In this episode, Abate De Mey interviews Guido De Croon about Evolutionary Robotics and its use to design behaviors for flying robots. They discuss a recent paper by Kirk Schepe et al., in which the DelFly UAV robot learns to fly through an open window when trapped inside a room thanks to a controller optimized using a Genetic Algorithm. The controller is programmed using a Behavior Tree Framework, which is more intuitive and adaptable than the traditional Neural Network framework. This helps the user to manually adapt the controller to handle the differences between the simulation and the real world. They go on to discuss the challenges and benefits of using Evolutionary Robotics to learn robot behaviors.
Video of the Evolutionary Robotics strategy used to develop a controller for the DelFly robot:
Guido De Croon
Guido de Croon is Assistant Professor at the Micro Air Vehicle lab of Delft University of Technology in the Netherlands. His research interest lies with computationally efficient algorithms for robot autonomy, with a particular focus on computer vision and evolutionary robotics.
This transcript has been edited for clarity.
Abate De Mey: Welcome to the Robots Podcast. Could you please introduce yourself to our listeners?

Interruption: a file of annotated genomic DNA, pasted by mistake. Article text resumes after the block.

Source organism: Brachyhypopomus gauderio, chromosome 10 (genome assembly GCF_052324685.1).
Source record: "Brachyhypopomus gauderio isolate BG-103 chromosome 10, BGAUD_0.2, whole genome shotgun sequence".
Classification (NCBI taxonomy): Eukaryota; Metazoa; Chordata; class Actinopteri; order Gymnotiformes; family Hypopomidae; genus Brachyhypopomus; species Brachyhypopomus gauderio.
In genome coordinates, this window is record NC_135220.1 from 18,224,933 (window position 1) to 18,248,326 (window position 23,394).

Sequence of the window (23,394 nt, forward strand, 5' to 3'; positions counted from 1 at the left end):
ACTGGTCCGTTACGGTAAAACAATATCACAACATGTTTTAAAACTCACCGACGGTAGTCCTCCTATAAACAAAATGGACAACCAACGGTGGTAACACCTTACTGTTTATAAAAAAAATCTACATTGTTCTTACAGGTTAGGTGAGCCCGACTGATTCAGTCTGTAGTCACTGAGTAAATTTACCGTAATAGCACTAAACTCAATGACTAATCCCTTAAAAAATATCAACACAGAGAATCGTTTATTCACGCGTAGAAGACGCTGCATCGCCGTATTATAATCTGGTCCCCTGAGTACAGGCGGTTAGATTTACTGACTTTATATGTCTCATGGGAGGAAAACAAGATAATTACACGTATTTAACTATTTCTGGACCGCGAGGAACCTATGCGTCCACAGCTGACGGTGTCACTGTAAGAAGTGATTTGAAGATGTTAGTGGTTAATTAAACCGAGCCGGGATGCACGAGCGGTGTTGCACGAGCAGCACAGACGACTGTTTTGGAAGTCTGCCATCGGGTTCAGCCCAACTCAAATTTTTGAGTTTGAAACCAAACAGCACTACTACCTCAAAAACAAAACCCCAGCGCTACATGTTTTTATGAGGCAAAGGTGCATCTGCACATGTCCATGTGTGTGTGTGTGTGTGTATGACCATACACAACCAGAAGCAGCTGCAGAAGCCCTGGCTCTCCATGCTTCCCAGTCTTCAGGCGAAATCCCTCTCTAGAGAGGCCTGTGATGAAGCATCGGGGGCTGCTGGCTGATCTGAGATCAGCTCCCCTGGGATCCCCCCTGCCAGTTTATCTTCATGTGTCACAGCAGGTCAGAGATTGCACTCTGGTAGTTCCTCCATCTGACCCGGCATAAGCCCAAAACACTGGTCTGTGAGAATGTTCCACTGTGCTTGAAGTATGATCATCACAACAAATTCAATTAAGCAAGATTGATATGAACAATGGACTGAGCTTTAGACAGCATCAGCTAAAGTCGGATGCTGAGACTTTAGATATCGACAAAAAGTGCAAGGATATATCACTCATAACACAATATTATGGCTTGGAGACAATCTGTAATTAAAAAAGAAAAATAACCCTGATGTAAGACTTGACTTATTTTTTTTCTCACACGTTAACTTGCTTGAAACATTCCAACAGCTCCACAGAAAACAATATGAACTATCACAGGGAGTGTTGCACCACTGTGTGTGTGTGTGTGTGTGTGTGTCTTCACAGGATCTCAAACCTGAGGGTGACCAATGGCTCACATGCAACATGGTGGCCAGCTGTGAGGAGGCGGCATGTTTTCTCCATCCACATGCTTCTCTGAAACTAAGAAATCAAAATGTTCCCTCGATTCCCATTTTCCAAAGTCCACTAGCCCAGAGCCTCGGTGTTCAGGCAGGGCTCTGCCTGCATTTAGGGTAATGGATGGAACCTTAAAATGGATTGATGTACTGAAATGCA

Guido De Croon: Hi, I’m Guido De Croon and I’m assistant professor in the Micro Air Vehicle Lab of TU Delft in the Netherlands. I work on the artificial intelligence of tiny robots.
Abate De Mey: You also do work with evolutionary robotics. Can you talk about evolutionary robotics, and what are some real world applications of them?
Guido De Croon: Evolutionary robotics is a domain in which we chase the following dream: we would like to have a general method that if we give a task for a robot, we only need to come up with the fitness function. A way of saying how good a robot is doing the task. Then, there’s an artificial evolutionary process that takes over the design work and evolves the robots, like the body, sensors, actuators and the controller do this task.
Abate De Mey: What are some things that you optimize using evolutionary robotics tactics?